£1.5m Gobbins shortfall ‘unforeseeable’

An artist's impression of what the restored Gobbins Cliff Path will look like when the project is completed. INLT 23-676-CON
An artist's impression of what the restored Gobbins Cliff Path will look like when the project is completed. INLT 23-676-CON
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Larne Council may have to find an extra £1.5m to cover a potential shortfall in funding for the highly-anticipated Gobbins project, it has emerged.

With construction on the long-awaited cliff path at Islandmagee expected to commence this summer, a geological survey has been carried out to examine the stability of the rock face.

And the survey highlighted several areas of concern relating to rock stability along the route, which will need to be addressed before the path can safely be opened to the public.

Geologists have recommended that a number of additional works be carried out, including blasting at various locations.

This unforeseen work will push the overall cost of the project much higher than initially expected.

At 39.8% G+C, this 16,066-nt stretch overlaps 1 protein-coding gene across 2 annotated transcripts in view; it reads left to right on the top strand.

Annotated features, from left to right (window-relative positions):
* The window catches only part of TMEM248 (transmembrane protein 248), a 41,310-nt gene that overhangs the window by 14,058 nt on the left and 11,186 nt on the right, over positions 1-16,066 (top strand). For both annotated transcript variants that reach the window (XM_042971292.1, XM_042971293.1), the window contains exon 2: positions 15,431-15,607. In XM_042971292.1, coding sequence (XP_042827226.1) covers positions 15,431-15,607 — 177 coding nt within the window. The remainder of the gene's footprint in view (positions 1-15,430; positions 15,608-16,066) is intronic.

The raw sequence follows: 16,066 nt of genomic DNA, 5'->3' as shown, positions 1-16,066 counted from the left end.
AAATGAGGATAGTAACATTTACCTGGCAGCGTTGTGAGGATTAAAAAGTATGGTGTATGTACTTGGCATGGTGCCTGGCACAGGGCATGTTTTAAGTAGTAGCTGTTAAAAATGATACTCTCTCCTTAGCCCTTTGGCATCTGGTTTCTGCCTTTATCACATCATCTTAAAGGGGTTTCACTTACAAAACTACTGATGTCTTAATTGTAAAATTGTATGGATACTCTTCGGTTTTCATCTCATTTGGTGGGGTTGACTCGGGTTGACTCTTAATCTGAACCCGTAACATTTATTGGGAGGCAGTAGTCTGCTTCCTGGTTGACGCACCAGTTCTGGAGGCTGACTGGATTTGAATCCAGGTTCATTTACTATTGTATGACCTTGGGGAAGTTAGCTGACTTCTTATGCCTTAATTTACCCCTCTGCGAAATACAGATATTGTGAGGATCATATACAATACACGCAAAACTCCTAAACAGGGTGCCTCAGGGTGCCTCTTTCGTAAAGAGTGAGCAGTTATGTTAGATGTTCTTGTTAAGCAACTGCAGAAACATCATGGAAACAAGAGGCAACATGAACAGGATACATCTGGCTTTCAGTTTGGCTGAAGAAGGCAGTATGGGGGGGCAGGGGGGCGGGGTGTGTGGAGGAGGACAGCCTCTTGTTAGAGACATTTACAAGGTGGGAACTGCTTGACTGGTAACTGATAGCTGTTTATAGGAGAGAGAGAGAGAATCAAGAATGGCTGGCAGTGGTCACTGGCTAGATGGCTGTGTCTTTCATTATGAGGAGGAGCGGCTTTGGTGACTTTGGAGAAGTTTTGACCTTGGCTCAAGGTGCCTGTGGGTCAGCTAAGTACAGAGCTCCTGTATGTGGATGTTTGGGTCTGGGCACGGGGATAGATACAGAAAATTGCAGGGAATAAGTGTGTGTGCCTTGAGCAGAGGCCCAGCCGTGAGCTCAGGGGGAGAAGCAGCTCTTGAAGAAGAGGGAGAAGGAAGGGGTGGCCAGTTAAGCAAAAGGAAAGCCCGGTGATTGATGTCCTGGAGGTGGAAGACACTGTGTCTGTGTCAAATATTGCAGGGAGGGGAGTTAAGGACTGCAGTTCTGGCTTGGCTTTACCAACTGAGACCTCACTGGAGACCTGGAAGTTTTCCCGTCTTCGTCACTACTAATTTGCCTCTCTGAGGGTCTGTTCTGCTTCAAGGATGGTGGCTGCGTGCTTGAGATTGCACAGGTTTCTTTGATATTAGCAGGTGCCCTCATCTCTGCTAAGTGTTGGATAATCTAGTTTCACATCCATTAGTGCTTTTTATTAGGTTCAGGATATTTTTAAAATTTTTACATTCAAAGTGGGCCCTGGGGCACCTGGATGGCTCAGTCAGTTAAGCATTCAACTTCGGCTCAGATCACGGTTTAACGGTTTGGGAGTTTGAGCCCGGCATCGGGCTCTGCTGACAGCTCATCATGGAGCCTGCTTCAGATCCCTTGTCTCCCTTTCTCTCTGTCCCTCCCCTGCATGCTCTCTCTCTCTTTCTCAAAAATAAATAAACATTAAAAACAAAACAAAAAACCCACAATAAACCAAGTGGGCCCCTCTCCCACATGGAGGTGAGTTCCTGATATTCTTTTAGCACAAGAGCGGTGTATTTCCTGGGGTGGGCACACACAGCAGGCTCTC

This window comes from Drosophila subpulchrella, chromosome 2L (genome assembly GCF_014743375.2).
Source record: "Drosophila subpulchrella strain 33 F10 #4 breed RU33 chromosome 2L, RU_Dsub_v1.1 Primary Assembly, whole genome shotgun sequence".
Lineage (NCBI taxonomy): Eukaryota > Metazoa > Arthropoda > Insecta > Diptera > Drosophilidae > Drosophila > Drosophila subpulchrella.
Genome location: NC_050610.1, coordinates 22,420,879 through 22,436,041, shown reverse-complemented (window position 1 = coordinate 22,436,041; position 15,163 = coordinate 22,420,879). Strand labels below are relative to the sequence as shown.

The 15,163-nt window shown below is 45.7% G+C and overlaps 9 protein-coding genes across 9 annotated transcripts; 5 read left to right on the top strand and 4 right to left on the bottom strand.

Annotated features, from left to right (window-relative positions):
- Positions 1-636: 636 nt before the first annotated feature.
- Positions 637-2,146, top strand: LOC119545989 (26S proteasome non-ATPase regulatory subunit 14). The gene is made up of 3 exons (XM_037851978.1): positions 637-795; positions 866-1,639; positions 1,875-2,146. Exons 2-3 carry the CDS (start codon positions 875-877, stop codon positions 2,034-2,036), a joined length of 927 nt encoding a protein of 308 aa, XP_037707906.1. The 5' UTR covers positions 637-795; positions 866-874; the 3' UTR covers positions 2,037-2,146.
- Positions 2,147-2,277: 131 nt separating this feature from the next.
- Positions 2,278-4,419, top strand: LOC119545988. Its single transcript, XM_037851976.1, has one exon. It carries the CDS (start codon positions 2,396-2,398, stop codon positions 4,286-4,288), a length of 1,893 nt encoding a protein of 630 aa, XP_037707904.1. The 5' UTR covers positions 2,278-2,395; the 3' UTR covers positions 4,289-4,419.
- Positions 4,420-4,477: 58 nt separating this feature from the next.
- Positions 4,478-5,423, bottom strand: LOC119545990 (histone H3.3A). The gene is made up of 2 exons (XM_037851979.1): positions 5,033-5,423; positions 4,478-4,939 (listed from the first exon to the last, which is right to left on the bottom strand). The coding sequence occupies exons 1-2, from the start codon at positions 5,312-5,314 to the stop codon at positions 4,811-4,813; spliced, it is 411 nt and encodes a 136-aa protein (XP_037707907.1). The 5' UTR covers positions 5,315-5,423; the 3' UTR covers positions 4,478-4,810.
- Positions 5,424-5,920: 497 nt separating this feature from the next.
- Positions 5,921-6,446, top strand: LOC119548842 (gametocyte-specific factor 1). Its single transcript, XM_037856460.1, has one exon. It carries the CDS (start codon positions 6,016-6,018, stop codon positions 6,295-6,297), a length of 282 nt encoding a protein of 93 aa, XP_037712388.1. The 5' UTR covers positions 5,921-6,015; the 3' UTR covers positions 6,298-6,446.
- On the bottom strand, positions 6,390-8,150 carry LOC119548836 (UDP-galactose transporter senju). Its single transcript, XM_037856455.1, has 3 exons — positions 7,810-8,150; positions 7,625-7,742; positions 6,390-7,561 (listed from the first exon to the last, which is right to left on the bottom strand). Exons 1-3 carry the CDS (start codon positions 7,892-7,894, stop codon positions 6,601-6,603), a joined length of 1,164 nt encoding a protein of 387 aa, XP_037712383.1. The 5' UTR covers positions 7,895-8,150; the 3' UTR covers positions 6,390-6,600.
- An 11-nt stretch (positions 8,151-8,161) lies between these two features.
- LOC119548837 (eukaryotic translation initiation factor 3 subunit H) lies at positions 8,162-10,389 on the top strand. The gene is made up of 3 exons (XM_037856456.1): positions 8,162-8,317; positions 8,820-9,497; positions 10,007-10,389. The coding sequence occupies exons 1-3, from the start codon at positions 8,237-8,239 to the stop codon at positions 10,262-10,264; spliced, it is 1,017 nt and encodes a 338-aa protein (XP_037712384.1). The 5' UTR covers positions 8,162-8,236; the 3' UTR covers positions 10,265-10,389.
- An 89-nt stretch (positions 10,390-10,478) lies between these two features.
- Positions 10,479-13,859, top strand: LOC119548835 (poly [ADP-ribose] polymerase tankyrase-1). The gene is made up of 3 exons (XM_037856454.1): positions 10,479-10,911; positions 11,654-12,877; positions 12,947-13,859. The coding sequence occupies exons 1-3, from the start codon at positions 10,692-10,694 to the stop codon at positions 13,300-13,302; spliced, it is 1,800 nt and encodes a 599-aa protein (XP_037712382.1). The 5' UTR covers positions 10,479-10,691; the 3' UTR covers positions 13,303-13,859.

The original funding package for the scheme comprised a £5m grant from the Special EU Programmes Body (SEUPB), £2m from Larne Council and £200,000 from Ulster Garden Villages.

With a further £1.5 m now required to complete the additional works, the worst case scenario from the perspective of local ratepayers is that the council will have to stump up the extra money.

This would be achieved by reallocating money from its existing capital works programme, meaning that a number of other projects – such as the purchase of a new depot facility – will have to be put on the back burner.

However, the council’s chief executive, Geraldine McGahey has given assurance that the council will only be making the funds available as “a safety net”, as it is hoped that SEUPB will be in a position to make up the shortfall.

She added that there may be a possibility that the total potential shortfall will be reduced once tenders have been assessed and the actual costs are known.

Cllr Martin Wilson expressed concerns that by reallocating money from the capital works programme, it may be seen that the Gobbins project had been “over-ambitious” and that other planned schemes would suffer as a result.

The minutes state: “He wondered how it could be justified that the Gobbins proceed at the detriment of other projects, and if soft options were being selected to be postponed to avoid criticism. He feared the council had over-stretched itself with the Gobbins.”

Mrs McGahey said she did not think the council had been over-ambitious, and highlighted that the extra funds were required “because of unforeseen and unforeseeable work, not because of mismanagement”.